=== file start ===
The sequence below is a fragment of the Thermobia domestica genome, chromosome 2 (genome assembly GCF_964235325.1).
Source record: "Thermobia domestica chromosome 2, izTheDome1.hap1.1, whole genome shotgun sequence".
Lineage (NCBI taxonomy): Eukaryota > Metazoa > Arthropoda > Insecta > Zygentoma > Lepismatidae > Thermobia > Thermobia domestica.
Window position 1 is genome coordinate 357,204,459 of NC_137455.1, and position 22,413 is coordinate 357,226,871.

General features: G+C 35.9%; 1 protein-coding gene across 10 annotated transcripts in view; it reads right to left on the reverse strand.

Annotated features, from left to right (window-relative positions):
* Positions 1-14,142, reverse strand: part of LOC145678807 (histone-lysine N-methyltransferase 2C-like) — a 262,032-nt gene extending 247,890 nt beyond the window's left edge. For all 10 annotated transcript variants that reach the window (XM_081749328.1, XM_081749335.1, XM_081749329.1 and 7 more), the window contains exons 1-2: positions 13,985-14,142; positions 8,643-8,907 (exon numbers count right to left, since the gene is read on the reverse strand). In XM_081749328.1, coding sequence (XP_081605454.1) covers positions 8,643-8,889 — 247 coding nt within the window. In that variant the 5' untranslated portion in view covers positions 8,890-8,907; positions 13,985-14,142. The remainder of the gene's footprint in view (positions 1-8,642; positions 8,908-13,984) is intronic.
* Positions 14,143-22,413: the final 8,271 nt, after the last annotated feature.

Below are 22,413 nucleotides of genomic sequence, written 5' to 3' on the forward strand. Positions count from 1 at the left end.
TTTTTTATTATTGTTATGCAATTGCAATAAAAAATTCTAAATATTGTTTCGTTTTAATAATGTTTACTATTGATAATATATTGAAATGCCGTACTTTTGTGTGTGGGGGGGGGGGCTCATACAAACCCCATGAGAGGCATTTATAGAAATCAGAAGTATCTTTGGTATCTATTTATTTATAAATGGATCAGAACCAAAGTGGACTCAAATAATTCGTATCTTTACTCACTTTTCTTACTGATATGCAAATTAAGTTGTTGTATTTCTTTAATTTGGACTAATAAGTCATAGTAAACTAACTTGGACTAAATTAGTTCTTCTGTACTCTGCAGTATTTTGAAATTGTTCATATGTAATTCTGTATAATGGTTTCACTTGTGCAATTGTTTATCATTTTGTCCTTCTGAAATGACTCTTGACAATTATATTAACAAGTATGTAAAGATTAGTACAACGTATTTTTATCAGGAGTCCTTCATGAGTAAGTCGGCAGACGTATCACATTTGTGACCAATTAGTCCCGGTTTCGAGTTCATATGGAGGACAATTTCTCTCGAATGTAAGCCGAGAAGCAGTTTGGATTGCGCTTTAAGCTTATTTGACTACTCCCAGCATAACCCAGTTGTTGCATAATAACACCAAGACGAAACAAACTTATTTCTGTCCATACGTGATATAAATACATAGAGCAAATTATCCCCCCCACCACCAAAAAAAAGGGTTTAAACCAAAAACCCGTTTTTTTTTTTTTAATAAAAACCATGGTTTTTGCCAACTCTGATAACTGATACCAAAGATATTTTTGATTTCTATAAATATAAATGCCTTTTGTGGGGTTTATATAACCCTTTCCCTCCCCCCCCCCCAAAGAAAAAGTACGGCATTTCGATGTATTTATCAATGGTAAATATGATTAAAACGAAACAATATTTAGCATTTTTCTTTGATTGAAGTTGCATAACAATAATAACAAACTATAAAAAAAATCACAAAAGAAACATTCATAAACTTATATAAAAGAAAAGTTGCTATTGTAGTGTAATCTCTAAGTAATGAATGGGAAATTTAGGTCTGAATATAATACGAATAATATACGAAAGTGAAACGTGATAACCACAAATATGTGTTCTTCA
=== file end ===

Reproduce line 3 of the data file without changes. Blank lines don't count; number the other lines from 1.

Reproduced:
Lineage (NCBI taxonomy): Eukaryota > Metazoa > Arthropoda > Insecta > Zygentoma > Lepismatidae > Thermobia > Thermobia domestica.